Prayer is substantially duty of the heart. In the heart rests one's midos [character traits], free-will choice and one's essential identity and qualities as a person. One should never think, feel or do sin or evil. One should use his heart to refrain from sin; and for spiritual growth, halacha observance, passing the tests presented by life, mitzvos, holiness and ever-increasing devotion and attachment to Hashem. A heart of merit brings significant merit to one's prayer.

There is a parallel in all of this to what we are discussing since the synagogue is the mini-sanctuary, the substitute for the Holy Temple while we are in exile. In order to really serve Hashem, to be spiritual and holy, to strive to be a true servant, it requires deeds that are clean, a heart that is pure, it requires knowing what to use the mouth for and what to not use the mouth for; to achieve the attachment that this service is supposed to create between the Jew and Hashem, in the spirit of holiness; in the place in which the holiness of Hashem, the Jew and the sanctuary all come together.

In the beginning of this treatise, I brought the analogy given by Me'am Loez wherein the sanctuary is analogous to a chamber in which G-d showers love upon the Jewish people, as a loving father would upon his child. By our being His children, He is able to see Himself as our Father. As a father has love and mercy for his child, G-d has love and mercy for the Jew. But, nothing worthwhile is free. There are rules built into "the system," but when His children obey the Torah, do tshuva and improve themselves steadily, G-d showers His beloved children with His generous kindness. Besides G-d's bestowal of blessing upon us, we benefit from obeying G-d because we grow as human beings,  we make ourselves holier, we connect with the Creator of the universe and we elevate our neshama (eternal soul) and bring to it completion and perfection.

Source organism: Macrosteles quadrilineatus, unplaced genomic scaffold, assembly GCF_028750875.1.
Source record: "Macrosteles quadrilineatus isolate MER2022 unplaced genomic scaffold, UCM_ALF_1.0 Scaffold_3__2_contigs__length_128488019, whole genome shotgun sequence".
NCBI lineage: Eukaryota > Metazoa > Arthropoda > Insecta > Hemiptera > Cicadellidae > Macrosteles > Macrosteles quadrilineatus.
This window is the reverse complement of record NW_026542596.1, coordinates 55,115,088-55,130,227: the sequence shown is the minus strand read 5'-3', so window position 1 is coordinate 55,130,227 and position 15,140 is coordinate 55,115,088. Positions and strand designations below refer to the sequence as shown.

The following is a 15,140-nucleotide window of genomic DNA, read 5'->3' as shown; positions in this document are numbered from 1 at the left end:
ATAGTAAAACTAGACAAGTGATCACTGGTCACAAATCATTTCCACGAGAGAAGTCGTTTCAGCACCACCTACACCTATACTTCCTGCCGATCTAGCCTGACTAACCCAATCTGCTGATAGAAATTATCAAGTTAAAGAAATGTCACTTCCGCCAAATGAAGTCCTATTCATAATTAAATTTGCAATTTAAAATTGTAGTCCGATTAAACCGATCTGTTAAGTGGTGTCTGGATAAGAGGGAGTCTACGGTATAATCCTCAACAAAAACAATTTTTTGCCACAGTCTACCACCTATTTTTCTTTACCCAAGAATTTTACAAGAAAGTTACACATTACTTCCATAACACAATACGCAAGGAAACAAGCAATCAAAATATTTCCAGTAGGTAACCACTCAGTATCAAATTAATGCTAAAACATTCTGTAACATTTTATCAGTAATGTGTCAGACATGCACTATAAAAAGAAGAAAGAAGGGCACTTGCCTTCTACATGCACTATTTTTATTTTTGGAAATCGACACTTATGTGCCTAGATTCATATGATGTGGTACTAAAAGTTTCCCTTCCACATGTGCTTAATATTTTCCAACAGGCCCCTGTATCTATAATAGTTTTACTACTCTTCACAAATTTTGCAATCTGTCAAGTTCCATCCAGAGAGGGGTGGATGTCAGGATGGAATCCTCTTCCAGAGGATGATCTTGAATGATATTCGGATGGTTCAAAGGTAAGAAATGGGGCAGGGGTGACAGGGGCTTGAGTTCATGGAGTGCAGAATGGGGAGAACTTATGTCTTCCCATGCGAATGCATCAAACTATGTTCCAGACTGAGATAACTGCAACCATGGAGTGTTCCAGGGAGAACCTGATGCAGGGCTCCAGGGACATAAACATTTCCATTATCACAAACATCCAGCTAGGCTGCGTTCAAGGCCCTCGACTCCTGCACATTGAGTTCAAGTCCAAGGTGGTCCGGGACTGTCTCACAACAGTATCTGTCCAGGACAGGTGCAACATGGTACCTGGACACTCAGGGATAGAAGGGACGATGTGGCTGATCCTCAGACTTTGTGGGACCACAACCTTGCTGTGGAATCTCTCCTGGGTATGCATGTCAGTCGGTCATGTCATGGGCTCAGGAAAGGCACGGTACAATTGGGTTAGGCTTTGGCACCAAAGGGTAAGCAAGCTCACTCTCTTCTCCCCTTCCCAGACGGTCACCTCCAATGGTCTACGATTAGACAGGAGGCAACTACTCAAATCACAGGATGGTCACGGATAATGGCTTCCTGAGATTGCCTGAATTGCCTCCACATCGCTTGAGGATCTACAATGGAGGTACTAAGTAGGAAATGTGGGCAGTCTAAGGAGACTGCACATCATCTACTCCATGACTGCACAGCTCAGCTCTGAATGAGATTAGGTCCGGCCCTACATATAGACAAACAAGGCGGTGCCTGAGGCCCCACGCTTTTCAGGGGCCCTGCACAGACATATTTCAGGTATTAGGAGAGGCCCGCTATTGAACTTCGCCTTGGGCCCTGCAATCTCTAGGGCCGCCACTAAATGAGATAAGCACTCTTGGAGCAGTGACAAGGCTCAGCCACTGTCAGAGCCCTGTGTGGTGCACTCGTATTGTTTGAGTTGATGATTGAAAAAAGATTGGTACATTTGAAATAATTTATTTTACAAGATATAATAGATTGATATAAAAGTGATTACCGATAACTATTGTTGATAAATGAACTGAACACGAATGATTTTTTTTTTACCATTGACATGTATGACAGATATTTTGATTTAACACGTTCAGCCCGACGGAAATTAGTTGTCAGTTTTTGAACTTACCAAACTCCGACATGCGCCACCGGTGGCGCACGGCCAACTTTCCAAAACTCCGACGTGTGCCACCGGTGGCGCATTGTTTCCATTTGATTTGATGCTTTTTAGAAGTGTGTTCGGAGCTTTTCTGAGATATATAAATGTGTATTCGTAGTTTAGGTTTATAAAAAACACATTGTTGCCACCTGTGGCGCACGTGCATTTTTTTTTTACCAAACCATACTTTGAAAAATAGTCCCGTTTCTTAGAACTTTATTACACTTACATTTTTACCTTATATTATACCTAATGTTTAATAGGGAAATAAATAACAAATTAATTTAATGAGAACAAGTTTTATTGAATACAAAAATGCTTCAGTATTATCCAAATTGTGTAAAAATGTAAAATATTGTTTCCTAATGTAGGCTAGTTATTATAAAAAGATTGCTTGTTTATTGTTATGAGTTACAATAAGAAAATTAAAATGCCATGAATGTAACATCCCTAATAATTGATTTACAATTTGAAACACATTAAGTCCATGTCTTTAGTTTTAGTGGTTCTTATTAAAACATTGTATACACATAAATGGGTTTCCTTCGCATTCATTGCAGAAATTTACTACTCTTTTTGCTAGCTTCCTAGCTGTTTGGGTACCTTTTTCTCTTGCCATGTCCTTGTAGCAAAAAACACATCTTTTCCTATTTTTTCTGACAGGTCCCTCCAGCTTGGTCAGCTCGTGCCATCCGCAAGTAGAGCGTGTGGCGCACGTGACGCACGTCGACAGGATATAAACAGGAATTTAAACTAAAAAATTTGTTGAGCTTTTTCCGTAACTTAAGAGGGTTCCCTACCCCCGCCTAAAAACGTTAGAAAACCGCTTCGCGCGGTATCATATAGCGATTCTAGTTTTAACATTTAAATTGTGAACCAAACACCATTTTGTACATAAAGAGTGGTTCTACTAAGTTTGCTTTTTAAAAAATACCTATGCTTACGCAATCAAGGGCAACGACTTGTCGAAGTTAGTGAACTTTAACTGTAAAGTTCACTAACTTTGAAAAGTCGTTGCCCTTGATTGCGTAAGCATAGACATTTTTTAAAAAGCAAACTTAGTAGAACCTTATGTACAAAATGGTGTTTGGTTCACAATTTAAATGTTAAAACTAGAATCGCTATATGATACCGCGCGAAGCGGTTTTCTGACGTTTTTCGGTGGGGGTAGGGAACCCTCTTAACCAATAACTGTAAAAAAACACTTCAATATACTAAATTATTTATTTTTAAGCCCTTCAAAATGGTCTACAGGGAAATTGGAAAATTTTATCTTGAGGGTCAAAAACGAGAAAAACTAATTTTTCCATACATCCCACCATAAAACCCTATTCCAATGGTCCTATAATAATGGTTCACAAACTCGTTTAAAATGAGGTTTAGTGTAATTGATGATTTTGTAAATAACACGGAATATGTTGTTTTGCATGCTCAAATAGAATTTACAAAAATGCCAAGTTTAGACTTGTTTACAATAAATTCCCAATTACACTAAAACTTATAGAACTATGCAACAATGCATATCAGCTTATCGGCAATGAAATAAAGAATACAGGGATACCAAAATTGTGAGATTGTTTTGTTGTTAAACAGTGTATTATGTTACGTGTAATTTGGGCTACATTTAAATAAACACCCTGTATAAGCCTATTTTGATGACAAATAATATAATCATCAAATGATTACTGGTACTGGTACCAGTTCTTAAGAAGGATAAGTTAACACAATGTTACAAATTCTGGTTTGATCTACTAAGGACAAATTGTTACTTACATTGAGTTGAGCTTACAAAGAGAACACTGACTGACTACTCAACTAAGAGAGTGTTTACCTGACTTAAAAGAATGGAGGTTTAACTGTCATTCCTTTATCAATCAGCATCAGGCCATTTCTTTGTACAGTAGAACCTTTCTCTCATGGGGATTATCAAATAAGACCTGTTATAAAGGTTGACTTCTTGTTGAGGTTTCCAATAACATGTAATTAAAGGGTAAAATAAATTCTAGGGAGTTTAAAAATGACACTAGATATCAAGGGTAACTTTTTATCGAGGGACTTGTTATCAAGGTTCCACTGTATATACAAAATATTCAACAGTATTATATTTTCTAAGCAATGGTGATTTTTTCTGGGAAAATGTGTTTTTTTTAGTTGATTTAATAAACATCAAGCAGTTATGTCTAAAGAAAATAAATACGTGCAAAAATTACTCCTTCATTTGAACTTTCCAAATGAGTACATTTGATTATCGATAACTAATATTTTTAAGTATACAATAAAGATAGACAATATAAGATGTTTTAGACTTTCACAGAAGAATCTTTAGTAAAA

G-d wants to bless the Jewish people and to give us our needs. By conducting ourselves according to the Torah, we earn merit so that G-d can "see His way clear" to giving us kindness and compassion. Two major parts of creating the necessary merit for this are our conduct in daily life, in general, and our conduct in His house, in particular.

The ultimate lesson of the sanctuary, which nowadays is the shul, is to make yourself holy and to behave at all times in life as a Torah Jew - in the synagogue and everywhere else. The Torah beckons us to study the spiritual obligations and standards associated with the sanctuary. That is not enough. You must apply them in the bais knessess three times every day and internalize them so they become a true part of you at all times, in order to bring you to spiritual elevation, perfection and holiness; and in order that you conduct yourself as a child of G-d everywhere and in everything that you do. The one whose deeds are clean, whose heart and speech are pure, he will obtain blessing and salvation from G-d - and will truly arrive at His holy place.